Infinity War is good, clean fun. Perhaps too good and too clean. In order put the jigsaw pieces together, all of the rough edges have been sanded off. Anything that might generate friction has been stripped away, creating the impression of a very smooth and very functional storytelling engine. Midway through the film, Thor ruminates upon the existence of fate and how it has led him towards this particular moment and beyond to a greater purpose. Doctor Steven Strange perceives one single happy ending to this crisis.

There is a sense that Thor and Strange perceive the vast narrative machine of Infinity War working around them. It is an impressive machine, if a somewhat inhuman one.

Things look pretty Stark.

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The Thanos Imperative (Review/Retrospective)

April (and a little bit of May) are “Avengers month” at the m0vie blog. In anticipation of Joss Whedon’s superhero epic, we’ll have a variety of articles and reviews published looking at various aspects of “Earth’s Mightiest Heroes.” This doesn’t exactly feature the Avengers, but a similarly all-star cast of cosmic Marvel superheroes…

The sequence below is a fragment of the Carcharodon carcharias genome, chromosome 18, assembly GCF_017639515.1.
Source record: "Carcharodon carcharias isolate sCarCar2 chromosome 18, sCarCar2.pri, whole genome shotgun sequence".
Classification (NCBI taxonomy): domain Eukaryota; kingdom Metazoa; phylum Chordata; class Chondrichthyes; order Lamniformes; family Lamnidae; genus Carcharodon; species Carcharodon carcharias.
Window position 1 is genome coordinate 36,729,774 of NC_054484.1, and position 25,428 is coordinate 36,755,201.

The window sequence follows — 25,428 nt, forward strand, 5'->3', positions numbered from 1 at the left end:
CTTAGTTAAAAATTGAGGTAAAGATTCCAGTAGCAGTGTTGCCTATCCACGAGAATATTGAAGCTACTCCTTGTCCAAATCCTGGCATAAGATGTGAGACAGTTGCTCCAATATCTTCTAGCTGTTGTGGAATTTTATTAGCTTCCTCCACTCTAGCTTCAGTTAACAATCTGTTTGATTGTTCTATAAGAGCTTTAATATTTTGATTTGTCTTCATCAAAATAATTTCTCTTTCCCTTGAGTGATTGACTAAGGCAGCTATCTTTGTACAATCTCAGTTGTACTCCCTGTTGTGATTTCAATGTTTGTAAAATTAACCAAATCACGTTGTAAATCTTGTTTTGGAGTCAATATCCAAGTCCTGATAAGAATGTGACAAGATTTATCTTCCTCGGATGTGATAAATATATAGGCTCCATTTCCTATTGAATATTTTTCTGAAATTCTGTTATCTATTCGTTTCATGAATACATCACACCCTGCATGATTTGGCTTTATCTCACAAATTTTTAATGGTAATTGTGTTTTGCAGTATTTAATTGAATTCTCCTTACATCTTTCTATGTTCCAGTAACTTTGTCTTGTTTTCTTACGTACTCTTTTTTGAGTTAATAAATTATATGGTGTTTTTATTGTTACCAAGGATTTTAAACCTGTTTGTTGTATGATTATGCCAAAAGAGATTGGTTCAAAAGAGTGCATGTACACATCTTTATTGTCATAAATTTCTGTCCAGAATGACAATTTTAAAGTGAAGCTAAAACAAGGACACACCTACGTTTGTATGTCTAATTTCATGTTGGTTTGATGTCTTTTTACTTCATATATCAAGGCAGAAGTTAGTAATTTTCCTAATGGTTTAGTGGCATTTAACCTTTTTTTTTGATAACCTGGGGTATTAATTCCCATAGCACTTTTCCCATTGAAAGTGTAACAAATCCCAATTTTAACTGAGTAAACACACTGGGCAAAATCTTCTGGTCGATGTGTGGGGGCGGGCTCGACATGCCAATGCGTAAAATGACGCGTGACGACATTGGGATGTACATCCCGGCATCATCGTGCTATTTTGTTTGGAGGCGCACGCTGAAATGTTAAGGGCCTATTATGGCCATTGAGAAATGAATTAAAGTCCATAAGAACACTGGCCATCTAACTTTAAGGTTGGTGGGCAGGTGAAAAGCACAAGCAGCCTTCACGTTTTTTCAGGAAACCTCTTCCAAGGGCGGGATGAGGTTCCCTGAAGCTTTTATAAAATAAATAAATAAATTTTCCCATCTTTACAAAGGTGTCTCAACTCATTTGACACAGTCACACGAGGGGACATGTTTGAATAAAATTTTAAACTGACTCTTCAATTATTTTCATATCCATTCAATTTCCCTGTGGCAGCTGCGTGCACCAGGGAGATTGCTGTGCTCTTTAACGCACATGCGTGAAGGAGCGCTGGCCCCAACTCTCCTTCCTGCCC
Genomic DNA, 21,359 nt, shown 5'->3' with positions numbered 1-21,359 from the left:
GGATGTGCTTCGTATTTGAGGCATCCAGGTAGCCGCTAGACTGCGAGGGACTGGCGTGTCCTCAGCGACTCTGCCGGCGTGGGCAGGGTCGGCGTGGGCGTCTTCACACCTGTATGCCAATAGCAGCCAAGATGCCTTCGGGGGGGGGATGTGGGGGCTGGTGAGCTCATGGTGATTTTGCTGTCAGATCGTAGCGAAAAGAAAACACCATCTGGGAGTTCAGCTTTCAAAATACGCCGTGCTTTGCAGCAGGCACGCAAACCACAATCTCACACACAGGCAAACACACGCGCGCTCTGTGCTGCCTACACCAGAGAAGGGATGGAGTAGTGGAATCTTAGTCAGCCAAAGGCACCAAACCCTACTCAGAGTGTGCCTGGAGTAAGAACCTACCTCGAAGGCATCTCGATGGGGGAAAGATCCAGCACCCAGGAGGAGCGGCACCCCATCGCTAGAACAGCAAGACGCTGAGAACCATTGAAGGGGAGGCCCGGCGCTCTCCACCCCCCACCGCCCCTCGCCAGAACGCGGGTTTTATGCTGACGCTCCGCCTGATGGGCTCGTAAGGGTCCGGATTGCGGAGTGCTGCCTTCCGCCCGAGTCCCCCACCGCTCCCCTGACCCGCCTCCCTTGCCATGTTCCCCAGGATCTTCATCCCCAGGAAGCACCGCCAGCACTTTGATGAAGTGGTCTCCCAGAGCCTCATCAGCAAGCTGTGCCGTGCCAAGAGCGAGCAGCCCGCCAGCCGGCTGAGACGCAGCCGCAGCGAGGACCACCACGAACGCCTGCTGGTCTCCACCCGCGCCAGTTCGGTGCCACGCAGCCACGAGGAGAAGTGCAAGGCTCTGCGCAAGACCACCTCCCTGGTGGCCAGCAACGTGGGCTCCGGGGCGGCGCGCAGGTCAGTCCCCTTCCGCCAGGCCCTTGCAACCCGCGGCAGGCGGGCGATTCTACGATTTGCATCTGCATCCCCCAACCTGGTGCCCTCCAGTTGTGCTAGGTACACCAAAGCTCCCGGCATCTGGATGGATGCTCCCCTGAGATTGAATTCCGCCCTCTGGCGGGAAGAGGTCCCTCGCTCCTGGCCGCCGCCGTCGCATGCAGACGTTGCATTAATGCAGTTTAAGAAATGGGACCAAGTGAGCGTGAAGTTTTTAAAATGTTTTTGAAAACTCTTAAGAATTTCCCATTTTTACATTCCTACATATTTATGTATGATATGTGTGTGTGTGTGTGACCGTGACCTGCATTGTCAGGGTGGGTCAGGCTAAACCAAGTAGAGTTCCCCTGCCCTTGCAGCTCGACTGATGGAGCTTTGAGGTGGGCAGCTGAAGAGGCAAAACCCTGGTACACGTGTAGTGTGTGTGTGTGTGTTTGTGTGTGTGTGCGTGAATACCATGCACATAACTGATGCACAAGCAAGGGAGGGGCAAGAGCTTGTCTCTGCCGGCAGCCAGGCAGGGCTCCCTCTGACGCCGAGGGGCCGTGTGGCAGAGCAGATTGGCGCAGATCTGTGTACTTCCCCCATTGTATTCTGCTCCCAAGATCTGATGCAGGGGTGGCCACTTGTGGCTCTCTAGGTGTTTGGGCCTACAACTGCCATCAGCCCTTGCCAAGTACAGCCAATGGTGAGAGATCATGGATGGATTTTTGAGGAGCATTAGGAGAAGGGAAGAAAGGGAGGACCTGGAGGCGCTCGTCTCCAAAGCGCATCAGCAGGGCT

Read our review of The Avengers here.

I have to admit, I have really enjoyed the “cosmic” Marvel crossovers in the past few years, perhaps more than I’ve enjoyed the big Avengers-themed events that they’ve been churning out consistently. Being honest, I think part of the reason that the cosmic line balanced these events so well was because it was smaller, and thus easier to handle. You didn’t have to worry about splitting character beats between the main miniseries and the supporting titles, nor did you have to worry about a dozen other comics feeding into (and flowing out of) your miniseries. At its peak, the line – as helmed by Dan Abnett and Andy Lanning – consisted of two titles (Nova and Guardians of the Galaxy), and nobody else was playing in the sandbox. Maybe I’m just a little bit selfish, but it’s always fun to watch a writer play with toys that he’s not being asked to share.